If you would of said that I would be managing a farmers market last year I would of thought you were crazy. The chance arose quite suddenly to function as the manager of our local farmers market. I am no expert on how best to run a farmers market, but the following are very important concepts to think about if you are thinking of starting a farmers market for the community or taking over one as a manager.
Before you even commence to formulate your location, vendors, layout, marketing strategies you need to have a table of directors. This board could be the governing entity of your market. You will need folks who are experienced in urban planning, business, the agricultural scene, and active together with your community. It is also a good idea to talk to other farmers markets; how did they start their market? What advice do they've? Would they be willing to help you? When you have your board members selected, you will need to come up with a mission for the market. What do you are a symbol of? What would you like your community to achieve by your presence?
You can't have a farmers market without vendors. The type of vendor for the market really depends on your location. In Asheville, artisan vendors don't do great. Produce vendors those would be the vendors you want. You'll need to ensure that they're not totally all selling exactly the same crops. Variety is key. At our market we have five produce vendors. All of them have different items for sale. With the brand new craze of food trucks, it would be a good plan to recruit one or many for the market. My market is a smaller farmers market and I found that it's best to attempt to reach out to food trucks which are just starting out. Those which have been around for a longer time period may consider your market - if it's on the little scale or just setting up - a waste of these time because they could not make what they would consider to be a good profit for his or her time.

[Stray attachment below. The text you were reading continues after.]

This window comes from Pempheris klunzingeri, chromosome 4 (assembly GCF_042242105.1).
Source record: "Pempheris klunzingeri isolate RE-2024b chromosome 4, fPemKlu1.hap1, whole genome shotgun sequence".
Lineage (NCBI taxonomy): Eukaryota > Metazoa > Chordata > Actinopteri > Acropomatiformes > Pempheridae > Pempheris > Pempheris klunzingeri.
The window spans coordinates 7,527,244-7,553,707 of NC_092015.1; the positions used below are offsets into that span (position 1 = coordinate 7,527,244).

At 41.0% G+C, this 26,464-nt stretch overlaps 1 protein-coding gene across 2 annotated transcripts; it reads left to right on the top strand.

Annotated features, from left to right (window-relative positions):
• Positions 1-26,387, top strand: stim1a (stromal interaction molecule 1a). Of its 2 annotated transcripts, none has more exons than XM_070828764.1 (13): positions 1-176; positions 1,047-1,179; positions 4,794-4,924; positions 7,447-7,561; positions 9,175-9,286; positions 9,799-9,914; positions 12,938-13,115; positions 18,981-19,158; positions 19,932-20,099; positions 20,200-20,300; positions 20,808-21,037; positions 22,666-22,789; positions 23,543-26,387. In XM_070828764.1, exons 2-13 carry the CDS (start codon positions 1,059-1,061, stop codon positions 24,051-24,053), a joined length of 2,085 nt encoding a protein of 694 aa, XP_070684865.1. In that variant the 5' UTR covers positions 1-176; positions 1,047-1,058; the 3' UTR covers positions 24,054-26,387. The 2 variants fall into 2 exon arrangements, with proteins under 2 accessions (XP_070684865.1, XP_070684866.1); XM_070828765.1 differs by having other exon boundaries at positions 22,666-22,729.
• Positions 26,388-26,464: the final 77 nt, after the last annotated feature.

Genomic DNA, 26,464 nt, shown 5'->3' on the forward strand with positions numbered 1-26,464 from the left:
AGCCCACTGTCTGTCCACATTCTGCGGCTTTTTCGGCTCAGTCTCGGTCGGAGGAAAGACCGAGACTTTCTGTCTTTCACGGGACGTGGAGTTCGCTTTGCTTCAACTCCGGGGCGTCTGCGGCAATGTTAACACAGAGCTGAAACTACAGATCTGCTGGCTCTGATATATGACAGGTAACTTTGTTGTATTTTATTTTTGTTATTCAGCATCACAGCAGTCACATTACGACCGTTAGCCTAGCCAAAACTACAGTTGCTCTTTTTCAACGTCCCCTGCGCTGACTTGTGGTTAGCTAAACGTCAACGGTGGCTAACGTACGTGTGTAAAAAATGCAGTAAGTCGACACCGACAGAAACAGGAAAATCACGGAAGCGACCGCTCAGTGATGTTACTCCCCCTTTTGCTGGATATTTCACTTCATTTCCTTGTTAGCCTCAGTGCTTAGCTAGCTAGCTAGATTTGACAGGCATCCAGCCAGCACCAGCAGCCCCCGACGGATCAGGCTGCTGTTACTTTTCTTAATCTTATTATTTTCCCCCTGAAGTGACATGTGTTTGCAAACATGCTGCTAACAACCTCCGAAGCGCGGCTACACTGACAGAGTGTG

Marketing is a deal. Based off data the best way to market is using social media marketing; Facebook, Twitter, Instagram,etc. They're valuable assets to any business. You can also use Google Business to let people know about your market. Social networking posts are free, that will be great if you are just starting out. Once you obtain your market sustainable cash flow, you can look into boosting posts on Facebook and Twitter. Both Facebook and Twitter give you to create your advertising budget which allows for less stress; once your budget has been spent the advertising stops until you reset it. Another good plan would be to partner up with local businesses which are ready to promote your market utilizing their social media. From my experience going and talking to local restaurants, breweries, kitchen supply stores that do food demos are typical great prospects.
Location! Location! Location! This is essential to farmers markets. This past year my market was behind a church within their parking lot. There clearly was no road visibility. We lacked clients due to no visibility Four Acre Wood Farm. Through the off season we worked diligently to discover a new location which was more visible, had walk ability, in addition to good parking. We're now partnering with an area business to utilize their parking lot which has road visibility, parking in addition to walk ability for the neighborhood. This move was a win-win for everyone involved. Our customers are now their customers, and their customers are now our customers.
If you intend to start your personal farmers market here are a few resources to think about reviewing before starting the process. There's a class you can take through the Farmers Market Federation of NY, Cornell University Cooperative Extension of Broome County and SUNY Cobleskill and funded by NYS's Fresh Connect Program. This program costs $200, after taking the certification course you would have been a certified Farmers Market Manager. It's an online course. I intend on taking it in the near future. Another great resource is ASAP. They've a section specialized in how to become a farmers market manager with Powerpoint slides, PDF's on farmers market rules and regulations. The very best part is that this can be a free resource.